Another example of rhythmic autonomy is found in the Allegro of the “Nabucco” symphony by Verdi, where the same theme is written in two different ways. In 4/4 time (two beats) with a half-note rest, quarter notes and two eighth notes and again two eighth notes, a quarter-note rest, a quarter note and two eighth notes. In the subsequent Allegro (cut time in one beat), the figure is presented with a half-note and two quarter notes, two quarter notes and a half-note rest, in such a way that the accents do not fall at the same points. So, in 4/4 time, the theme starts on an unaccented beat, while in cut time, the same theme starts on the beat. The rhythmic sensation that we experience is the same, and, listening to them separately, we don't notice that we are listening to one version or the other.
We can find other examples of the predominance of the natural component over the artificial in the rhythms of popular music (Classical Jazz, Afro-Latin American, etc.) where the performer rarely follows the written music, and this, not because he memorized the duration values for the sounds (nor could he, seeing as how instrumentalists must also improvise in these musical genres), but only because he has a marked sense of rhythm.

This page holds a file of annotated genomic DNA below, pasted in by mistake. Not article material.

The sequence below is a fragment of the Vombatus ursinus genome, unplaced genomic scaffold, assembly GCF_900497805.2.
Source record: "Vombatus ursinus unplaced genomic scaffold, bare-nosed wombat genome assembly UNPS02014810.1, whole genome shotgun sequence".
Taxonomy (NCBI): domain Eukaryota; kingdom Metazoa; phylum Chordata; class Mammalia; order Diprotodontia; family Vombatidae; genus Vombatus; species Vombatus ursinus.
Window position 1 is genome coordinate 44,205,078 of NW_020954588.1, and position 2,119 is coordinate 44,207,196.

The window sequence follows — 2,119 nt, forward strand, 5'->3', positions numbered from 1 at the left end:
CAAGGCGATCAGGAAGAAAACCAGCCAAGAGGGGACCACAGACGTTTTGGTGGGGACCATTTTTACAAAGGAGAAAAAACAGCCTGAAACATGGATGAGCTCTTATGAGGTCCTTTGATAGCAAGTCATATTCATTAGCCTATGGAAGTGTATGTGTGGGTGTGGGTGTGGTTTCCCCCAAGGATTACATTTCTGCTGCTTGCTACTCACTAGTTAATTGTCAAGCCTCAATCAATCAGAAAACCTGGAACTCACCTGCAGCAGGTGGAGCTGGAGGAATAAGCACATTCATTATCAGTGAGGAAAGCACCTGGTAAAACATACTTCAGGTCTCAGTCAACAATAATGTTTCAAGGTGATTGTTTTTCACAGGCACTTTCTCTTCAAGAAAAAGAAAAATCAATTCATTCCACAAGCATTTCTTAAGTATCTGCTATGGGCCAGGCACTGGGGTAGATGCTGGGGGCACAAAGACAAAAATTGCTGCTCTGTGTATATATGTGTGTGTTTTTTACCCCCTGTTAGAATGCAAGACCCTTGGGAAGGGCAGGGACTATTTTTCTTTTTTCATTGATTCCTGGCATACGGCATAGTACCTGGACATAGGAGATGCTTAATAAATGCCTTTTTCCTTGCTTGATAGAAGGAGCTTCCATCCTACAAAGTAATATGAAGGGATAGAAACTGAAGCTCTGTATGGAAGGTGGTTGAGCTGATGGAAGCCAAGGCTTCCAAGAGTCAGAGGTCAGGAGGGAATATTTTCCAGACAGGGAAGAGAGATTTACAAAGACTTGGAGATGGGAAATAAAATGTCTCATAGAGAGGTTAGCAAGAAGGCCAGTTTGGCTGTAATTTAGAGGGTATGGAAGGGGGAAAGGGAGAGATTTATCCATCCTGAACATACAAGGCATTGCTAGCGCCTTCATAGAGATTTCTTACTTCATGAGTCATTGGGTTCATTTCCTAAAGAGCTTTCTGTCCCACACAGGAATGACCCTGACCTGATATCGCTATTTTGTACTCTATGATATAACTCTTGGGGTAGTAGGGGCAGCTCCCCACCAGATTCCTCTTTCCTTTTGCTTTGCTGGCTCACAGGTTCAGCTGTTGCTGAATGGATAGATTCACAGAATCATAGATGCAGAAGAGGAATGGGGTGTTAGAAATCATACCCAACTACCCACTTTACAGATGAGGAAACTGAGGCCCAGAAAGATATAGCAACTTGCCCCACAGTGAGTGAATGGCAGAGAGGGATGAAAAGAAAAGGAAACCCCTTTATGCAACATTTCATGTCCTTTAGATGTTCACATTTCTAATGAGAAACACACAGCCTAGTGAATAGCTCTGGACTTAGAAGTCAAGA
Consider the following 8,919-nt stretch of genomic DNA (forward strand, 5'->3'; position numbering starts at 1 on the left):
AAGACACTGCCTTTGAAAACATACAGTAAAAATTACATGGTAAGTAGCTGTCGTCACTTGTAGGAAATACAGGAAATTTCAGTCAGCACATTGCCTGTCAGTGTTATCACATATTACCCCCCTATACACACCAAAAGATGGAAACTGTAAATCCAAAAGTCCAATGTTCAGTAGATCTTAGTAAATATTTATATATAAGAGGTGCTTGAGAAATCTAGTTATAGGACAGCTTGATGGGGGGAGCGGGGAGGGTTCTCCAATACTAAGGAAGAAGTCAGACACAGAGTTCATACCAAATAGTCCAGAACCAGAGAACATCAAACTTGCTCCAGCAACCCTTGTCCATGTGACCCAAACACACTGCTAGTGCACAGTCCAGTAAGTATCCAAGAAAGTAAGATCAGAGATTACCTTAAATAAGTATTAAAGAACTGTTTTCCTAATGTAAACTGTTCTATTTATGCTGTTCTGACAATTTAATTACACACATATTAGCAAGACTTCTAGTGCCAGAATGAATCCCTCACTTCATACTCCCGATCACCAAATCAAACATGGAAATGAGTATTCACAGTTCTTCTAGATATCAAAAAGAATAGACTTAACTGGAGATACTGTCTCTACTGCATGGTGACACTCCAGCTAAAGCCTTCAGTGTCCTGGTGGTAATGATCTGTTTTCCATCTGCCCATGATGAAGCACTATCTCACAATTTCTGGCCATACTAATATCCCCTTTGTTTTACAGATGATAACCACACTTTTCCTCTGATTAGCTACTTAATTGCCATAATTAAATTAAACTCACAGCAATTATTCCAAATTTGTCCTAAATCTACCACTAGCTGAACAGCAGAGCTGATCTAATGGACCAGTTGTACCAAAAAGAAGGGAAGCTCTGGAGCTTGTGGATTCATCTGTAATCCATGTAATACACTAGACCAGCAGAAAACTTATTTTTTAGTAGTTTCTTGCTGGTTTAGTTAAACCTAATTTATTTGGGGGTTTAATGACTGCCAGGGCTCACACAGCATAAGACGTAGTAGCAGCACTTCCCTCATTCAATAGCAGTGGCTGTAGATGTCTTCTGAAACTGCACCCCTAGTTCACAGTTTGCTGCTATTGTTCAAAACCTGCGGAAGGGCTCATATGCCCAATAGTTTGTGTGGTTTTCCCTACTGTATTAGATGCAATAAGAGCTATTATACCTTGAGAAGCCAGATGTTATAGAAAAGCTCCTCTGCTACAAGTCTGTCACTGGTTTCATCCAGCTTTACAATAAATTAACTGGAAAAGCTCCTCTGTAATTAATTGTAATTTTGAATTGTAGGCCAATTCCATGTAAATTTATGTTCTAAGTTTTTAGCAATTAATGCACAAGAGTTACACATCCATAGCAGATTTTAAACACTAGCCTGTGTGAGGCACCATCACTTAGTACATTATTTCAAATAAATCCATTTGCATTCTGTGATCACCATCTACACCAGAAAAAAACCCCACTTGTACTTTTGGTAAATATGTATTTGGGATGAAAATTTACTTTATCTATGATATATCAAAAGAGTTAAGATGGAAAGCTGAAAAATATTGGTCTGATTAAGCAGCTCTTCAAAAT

In “cultured music,” on the other hand, the opposite often happens because some performers, in place of creating the rhythm naturally (through a succession of strong and weak accents at regular intervals-, independently of their duration), they create it by counting the value figures. So, even for the performance of simple, well-known popular pieces, they are forced to follow the part or learn the duration values for the sounds by heart.
You should not, then, be surprised by the fact that you will hear prepared musicians, when they are deprived of the graphic support that triggers their rhythms, create what technically is defined as a “squaring.”